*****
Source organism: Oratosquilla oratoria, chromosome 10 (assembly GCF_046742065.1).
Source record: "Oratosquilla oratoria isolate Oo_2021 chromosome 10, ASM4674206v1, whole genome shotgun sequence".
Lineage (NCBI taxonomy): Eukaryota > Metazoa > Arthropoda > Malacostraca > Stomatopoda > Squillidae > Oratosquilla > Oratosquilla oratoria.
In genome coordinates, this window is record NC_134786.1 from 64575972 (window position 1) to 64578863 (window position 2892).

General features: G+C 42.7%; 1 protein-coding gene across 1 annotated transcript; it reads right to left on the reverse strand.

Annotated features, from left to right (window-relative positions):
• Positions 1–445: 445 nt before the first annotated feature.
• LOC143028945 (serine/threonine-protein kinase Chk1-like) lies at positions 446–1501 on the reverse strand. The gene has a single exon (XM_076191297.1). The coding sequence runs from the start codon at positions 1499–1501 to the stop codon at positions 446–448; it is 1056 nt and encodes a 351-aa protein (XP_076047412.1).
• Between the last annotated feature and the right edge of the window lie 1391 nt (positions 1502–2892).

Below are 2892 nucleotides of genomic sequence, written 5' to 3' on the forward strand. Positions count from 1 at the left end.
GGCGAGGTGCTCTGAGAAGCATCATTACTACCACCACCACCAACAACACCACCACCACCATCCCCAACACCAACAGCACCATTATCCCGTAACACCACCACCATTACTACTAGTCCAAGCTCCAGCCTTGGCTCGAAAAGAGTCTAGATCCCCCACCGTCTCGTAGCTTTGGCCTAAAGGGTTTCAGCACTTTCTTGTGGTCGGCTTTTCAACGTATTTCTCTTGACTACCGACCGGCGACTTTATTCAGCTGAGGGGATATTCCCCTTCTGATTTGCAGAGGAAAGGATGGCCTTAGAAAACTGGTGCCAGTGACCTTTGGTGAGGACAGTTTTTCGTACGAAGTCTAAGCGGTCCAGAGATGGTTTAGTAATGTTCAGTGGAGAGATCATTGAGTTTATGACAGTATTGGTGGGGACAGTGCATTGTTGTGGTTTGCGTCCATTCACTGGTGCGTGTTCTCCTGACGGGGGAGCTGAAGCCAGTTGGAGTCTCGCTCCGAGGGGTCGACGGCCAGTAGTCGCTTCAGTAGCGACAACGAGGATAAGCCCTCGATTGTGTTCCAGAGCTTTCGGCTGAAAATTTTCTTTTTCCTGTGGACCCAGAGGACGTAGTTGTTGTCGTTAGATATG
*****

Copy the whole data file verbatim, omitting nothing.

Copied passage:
Source organism: Oratosquilla oratoria, chromosome 10 (assembly GCF_046742065.1).
Source record: "Oratosquilla oratoria isolate Oo_2021 chromosome 10, ASM4674206v1, whole genome shotgun sequence".
Lineage (NCBI taxonomy): Eukaryota > Metazoa > Arthropoda > Malacostraca > Stomatopoda > Squillidae > Oratosquilla > Oratosquilla oratoria.
In genome coordinates, this window is record NC_134786.1 from 64575972 (window position 1) to 64578863 (window position 2892).

General features: G+C 42.7%; 1 protein-coding gene across 1 annotated transcript; it reads right to left on the reverse strand.

Annotated features, from left to right (window-relative positions):
• Positions 1–445: 445 nt before the first annotated feature.
• LOC143028945 (serine/threonine-protein kinase Chk1-like) lies at positions 446–1501 on the reverse strand. The gene has a single exon (XM_076191297.1). The coding sequence runs from the start codon at positions 1499–1501 to the stop codon at positions 446–448; it is 1056 nt and encodes a 351-aa protein (XP_076047412.1).
• Between the last annotated feature and the right edge of the window lie 1391 nt (positions 1502–2892).

Below are 2892 nucleotides of genomic sequence, written 5' to 3' on the forward strand. Positions count from 1 at the left end.
GGCGAGGTGCTCTGAGAAGCATCATTACTACCACCACCACCAACAACACCACCACCACCATCCCCAACACCAACAGCACCATTATCCCGTAACACCACCACCATTACTACTAGTCCAAGCTCCAGCCTTGGCTCGAAAAGAGTCTAGATCCCCCACCGTCTCGTAGCTTTGGCCTAAAGGGTTTCAGCACTTTCTTGTGGTCGGCTTTTCAACGTATTTCTCTTGACTACCGACCGGCGACTTTATTCAGCTGAGGGGATATTCCCCTTCTGATTTGCAGAGGAAAGGATGGCCTTAGAAAACTGGTGCCAGTGACCTTTGGTGAGGACAGTTTTTCGTACGAAGTCTAAGCGGTCCAGAGATGGTTTAGTAATGTTCAGTGGAGAGATCATTGAGTTTATGACAGTATTGGTGGGGACAGTGCATTGTTGTGGTTTGCGTCCATTCACTGGTGCGTGTTCTCCTGACGGGGGAGCTGAAGCCAGTTGGAGTCTCGCTCCGAGGGGTCGACGGCCAGTAGTCGCTTCAGTAGCGACAACGAGGATAAGCCCTCGATTGTGTTCCAGAGCTTTCGGCTGAAAATTTTCTTTTTCCTGTGGACCCAGAGGACGTAGTTGTTGTCGTTAGATATG